Medical volunteers, who provide first aid and medical assistance to participants. These volunteers are typically doctors, nurses, or other trained emergency response staff.
Contingent monitors, members of the various contingents who maintain cohesion and safety in a their contingent. They are recruited and trained by the Parade leadership, by way of a contingent monitor training video posted on YouTube.
The first event resembling the modern San Francisco Pride parade and celebration was held in 1970—with a march down Polk Street and a small "gay-in" in Golden Gate Park. Since 1972, the event has been held each year. The name of the festival has changed over the years. The event organizers each year select a theme for the event, which is reflected in the logo and the event's publicity.
The Rainbow Flag identified with the LGBT community was originally created by Gilbert Baker for the 1978 San Francisco Pride Parade. It originally had eight stripes, but was later simplified to the current six stripes. A six-stripe Rainbow Flag flies over Harvey Milk Plaza in the Castro, arguably the best known LGBT village in the world.
On August 3, 1997, Teddy Witherington (who previously organized the London LGBT Pride Event 1991–1997, including the first EuroPride Festival in 1992) was hired as the organization's first Executive Director. During his tenure, the celebration evolved into a multi-cultural festival and attracted support from high-profile celebrities and sponsors, including the B52s as Main Stage headliners in 2001 and Sir Ian McKellen as Grand Marshal in 2002. Witherington formally stepped down on January 6, 2006 and was succeeded by Lindsey Jones who had joined the staff in 2004. Jones served as executive director through the 2009 event.
In October 2009, LGBT activist Amy Andre was appointed as executive director of the San Francisco Pride Celebration Committee, making her San Francisco Pride's first openly bisexual woman of color executive director.
Also in 2009, Asexual Visibility and Education Network members participated in the first asexual entry into an American pride parade when they walked in the San Francisco Pride Parade. They have entered subsequent parades since.
Andre resigned a year later in October 2010 and was succeeded by former deputy executive director, Brendan Behan. Behan served as Executive Director April 2011 through December 2012 when Earl Plante was hired as CEO. Plante resigned September 6, 2013.
George Ridgely was hired to the position of Executive Director January 7, 2014 and currently serves in that position.
In May 2015, Kent Anderson was hired as Deputy Executive Director.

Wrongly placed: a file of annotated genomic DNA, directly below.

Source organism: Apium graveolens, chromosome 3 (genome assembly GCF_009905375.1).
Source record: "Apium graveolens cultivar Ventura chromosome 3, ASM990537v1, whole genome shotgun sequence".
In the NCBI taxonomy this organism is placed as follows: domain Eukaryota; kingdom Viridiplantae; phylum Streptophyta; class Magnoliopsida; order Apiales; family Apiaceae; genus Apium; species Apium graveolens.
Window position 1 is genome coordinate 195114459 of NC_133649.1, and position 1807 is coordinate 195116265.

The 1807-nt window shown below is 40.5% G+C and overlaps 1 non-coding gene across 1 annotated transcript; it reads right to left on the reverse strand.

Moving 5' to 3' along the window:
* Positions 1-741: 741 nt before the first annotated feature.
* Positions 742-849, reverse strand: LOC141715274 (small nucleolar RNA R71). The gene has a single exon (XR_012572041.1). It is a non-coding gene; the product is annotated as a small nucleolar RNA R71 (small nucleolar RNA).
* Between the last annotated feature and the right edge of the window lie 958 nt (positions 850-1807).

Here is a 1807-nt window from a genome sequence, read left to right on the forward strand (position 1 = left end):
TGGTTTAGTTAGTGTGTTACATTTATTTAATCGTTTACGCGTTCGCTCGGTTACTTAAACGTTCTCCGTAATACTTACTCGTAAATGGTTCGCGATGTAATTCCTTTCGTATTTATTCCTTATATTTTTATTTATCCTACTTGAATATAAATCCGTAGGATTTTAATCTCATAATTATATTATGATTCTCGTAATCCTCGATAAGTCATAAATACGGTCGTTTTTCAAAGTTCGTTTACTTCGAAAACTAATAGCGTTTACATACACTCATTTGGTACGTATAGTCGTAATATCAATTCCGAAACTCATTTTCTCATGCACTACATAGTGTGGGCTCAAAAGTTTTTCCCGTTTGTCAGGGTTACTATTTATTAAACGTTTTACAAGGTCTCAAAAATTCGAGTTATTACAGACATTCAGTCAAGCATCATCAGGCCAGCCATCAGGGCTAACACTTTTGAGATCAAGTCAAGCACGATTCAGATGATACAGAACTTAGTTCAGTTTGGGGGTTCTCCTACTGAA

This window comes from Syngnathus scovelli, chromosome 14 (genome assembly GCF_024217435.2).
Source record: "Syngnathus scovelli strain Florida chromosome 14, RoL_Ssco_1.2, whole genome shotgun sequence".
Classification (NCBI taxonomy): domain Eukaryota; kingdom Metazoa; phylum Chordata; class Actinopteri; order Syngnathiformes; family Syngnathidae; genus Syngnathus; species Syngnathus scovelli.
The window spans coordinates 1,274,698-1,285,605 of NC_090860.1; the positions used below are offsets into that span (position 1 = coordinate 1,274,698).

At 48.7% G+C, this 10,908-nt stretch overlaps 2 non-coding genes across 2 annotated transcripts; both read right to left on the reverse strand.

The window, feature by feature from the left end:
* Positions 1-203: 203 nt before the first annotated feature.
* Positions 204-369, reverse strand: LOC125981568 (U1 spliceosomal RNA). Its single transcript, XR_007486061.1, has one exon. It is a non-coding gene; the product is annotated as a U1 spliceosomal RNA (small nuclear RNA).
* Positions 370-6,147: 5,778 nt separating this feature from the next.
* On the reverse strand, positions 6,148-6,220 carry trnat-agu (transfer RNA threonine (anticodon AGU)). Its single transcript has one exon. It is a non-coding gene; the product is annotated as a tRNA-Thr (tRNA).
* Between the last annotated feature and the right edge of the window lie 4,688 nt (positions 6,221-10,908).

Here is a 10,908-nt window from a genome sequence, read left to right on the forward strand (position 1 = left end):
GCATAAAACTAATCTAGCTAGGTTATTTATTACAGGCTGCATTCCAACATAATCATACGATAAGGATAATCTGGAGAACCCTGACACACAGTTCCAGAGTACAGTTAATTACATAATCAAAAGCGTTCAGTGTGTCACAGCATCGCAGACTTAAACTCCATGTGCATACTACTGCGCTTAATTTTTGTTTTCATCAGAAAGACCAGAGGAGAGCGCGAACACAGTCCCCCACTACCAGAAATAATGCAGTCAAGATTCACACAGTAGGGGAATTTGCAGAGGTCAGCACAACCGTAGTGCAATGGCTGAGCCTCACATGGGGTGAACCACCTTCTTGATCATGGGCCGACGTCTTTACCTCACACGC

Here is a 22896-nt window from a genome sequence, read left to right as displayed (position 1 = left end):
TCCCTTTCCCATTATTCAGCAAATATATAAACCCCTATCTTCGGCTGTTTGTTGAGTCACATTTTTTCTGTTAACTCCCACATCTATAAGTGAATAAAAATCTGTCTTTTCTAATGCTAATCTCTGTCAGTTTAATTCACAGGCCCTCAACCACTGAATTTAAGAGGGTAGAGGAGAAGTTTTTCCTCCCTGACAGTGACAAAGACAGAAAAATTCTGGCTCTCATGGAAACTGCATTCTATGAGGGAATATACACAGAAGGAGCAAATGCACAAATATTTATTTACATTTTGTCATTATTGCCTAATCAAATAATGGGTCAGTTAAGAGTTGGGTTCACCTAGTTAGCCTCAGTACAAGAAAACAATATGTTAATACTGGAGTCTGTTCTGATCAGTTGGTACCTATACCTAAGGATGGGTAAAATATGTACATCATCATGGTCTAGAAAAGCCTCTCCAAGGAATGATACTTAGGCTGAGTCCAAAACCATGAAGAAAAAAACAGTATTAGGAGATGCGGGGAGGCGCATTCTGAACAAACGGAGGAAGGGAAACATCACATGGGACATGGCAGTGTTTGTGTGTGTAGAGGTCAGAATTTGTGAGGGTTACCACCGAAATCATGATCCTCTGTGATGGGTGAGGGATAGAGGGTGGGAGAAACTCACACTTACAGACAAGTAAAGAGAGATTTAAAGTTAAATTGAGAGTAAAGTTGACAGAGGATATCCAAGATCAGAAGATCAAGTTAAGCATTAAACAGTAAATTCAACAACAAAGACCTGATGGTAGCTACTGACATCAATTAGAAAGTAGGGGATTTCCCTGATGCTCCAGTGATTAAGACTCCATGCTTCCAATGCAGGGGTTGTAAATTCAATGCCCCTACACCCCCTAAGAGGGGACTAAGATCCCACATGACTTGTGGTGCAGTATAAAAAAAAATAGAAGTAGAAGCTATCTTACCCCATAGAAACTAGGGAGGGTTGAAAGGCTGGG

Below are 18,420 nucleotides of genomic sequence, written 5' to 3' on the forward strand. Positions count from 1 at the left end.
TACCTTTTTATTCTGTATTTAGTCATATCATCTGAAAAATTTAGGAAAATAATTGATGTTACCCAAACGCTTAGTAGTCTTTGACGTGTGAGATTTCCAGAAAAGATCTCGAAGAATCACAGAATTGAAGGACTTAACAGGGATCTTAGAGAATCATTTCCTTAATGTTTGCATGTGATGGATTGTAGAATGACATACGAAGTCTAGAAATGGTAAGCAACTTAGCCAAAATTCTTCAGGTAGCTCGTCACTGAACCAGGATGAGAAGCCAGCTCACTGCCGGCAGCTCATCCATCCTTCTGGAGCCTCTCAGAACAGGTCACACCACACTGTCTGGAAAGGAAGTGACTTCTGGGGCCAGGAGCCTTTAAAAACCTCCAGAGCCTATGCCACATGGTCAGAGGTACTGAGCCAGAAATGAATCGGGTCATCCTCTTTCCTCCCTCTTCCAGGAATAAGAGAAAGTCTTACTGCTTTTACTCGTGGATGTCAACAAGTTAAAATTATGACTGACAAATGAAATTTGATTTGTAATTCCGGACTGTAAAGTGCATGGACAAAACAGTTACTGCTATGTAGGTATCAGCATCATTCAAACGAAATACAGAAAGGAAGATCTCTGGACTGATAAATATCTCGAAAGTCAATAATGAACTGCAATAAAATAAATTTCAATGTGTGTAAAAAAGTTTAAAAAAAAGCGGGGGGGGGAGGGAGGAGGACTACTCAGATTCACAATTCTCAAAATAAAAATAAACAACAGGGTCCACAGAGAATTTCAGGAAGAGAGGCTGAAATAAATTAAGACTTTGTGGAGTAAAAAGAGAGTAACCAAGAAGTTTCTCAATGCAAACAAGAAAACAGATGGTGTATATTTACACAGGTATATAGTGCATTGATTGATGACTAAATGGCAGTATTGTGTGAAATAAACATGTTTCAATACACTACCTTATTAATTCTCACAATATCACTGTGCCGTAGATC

Currently serving on San Francisco Pride's 13-person governance Board of Directors: Michelle Meow (President), Melanie Nathan (Vice President), Jacquelene Graziano Bishop (Treasurer), William Walker (Secretary), Kenzi Connor, Anietie Ekanem, Jason Galisatus, DJ Gray, Nguyen "Win" Pham, Joey "Cupcake" Stevenson, and Justin Taylor; two seats are vacant.
Note: Several facts in this section are taken from KQED's LGBT timeline. Logos of the various festivals may be seen at SF Pride's website.
2013 Private Manning controversy
On April 24, 2013, Pride announced that its electoral college had chosen U.S. Army Private First Class Chelsea (then known as Bradley) Manning as Community Grand Marshal in absentia for the 43rd annual Gay Pride Parade. Two days later, Pride's board president vetoed the election, declaring it "an error" due to a "systemic failure that now has become apparent and will be rectified." The board subsequently explained that the category in which Manning was elected is restricted to "a local hero (individual) not being a celebrity"—neither of which befit Manning.
Both the election and its nullification proved contentious. On April 29, an estimated 200 protesters disrupted the board's meeting, demanding that PFC Manning be reinstated. On May 7, 21 individual Manning supporters and 5 organizational signatories filed a formal Complaint of Unlawful Discrimination with the San Francisco Human Rights Commission, noting that SF Pride received $58,400 from the City and County of San Francisco's Grants for the Arts Program in fiscal year 2012–2013. On May 12, the board said it would meet "in a larger venue after the 2013 Celebration and Parade [to] allow people from all sides of that issue and others to fully air and hear one another's viewpoints, without jeopardizing the production of this year's event and the safety and security of the attendees." Standing firm by its decision, the board said it would not "let one issue, as important as it is to some, overshadow the concerns and interests of the hundreds of thousands who attend SF Pride." On June 7, 2013, the board announced that since none of the alternatives submitted at a May 31 community forum garnered a consensus majority, the board's decision to rescind PFC Manning's grand marshalship would stand. The board also reported that the San Francisco Human Rights Commission had declined to investigate the discrimination claims filed against SF Pride.
Pink Saturday, a separate celebration held in the Castro on Saturday night of SF Pride.
LGBT culture in San Francisco
Pride: Heart of a Movement. The San Francisco Gay & Lesbian Freedom Day Parade 1984–1990, the photographs of Saul Bromberger and Sandra Hoover, with an Introduction by Victoria Sheridan and Essay by Janet Kornblum, eds. Geir Jordahl and Kate Jordahl (True North Editions, 2014). ISBN 978-09899915-4-4.
sfpride.org, website of the San Francisco Lesbian, Gay, Bisexual, Transgender Pride Celebration Committee
kqed.org's LGBT timeline, list of events in the LGBT history of San Francisco, as assembled by KQED-FM public radio and KQED public TV.